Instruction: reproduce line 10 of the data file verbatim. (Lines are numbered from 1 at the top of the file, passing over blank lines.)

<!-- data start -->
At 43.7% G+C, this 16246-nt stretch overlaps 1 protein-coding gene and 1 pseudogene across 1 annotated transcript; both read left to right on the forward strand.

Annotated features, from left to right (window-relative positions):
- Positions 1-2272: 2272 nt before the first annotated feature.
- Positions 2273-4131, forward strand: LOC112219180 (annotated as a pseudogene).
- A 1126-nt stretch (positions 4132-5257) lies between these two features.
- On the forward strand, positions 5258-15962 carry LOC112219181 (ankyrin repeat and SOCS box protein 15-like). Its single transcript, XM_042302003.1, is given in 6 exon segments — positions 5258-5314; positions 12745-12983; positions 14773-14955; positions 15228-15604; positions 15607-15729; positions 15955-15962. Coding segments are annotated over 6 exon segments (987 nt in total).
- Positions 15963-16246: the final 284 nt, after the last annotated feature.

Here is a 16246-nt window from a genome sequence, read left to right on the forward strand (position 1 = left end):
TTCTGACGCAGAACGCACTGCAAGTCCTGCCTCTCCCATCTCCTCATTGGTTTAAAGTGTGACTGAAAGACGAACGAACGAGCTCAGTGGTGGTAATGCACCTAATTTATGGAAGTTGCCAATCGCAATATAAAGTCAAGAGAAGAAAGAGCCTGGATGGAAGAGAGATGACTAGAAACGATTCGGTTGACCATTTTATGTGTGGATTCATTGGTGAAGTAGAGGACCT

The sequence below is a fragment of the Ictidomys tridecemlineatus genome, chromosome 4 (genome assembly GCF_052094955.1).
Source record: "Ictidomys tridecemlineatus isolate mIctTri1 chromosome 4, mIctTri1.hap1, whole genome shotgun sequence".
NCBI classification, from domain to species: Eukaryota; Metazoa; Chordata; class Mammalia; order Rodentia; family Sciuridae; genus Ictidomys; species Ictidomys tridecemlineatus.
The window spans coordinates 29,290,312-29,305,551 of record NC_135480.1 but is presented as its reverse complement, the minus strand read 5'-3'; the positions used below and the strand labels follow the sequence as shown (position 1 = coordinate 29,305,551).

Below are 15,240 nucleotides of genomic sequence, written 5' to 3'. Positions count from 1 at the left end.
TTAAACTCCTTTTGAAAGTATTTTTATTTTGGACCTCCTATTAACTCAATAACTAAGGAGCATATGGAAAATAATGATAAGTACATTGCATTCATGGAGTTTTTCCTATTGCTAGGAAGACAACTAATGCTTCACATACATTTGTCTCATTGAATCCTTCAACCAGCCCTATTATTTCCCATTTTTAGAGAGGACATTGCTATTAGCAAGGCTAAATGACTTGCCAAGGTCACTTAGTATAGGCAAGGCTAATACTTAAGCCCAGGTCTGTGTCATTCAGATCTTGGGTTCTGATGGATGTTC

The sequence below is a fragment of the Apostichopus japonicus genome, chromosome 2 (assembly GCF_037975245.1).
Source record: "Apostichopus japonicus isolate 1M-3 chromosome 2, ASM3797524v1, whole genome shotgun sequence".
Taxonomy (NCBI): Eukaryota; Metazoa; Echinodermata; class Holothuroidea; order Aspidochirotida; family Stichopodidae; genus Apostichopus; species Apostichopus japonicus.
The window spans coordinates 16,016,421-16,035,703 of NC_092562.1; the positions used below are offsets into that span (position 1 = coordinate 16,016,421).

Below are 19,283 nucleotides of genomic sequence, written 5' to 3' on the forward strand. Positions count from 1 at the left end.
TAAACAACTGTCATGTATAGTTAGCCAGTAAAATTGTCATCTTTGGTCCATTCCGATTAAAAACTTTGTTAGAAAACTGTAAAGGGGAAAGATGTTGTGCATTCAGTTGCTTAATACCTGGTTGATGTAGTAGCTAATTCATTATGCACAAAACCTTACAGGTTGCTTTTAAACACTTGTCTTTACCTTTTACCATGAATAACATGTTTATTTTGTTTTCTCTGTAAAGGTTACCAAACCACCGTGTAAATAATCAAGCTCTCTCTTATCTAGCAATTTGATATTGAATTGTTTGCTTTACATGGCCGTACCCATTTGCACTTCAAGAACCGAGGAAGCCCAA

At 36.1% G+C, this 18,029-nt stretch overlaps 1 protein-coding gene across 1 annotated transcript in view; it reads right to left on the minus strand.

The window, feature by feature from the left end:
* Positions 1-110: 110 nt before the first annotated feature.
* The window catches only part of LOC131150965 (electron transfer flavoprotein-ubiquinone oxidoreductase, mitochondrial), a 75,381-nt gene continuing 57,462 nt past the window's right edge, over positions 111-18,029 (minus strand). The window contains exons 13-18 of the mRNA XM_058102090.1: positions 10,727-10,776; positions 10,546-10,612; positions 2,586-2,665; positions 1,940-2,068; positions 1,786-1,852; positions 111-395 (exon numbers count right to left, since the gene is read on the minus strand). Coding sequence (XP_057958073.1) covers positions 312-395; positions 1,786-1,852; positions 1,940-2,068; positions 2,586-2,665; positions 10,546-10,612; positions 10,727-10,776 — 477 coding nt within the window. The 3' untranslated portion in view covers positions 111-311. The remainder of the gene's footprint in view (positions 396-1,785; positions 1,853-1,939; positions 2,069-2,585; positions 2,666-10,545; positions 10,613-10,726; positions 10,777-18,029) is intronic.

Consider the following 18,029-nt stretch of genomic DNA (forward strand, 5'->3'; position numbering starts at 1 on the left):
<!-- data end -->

The sequence below is a fragment of the Ictidomys tridecemlineatus genome, chromosome 4 (genome assembly GCF_052094955.1).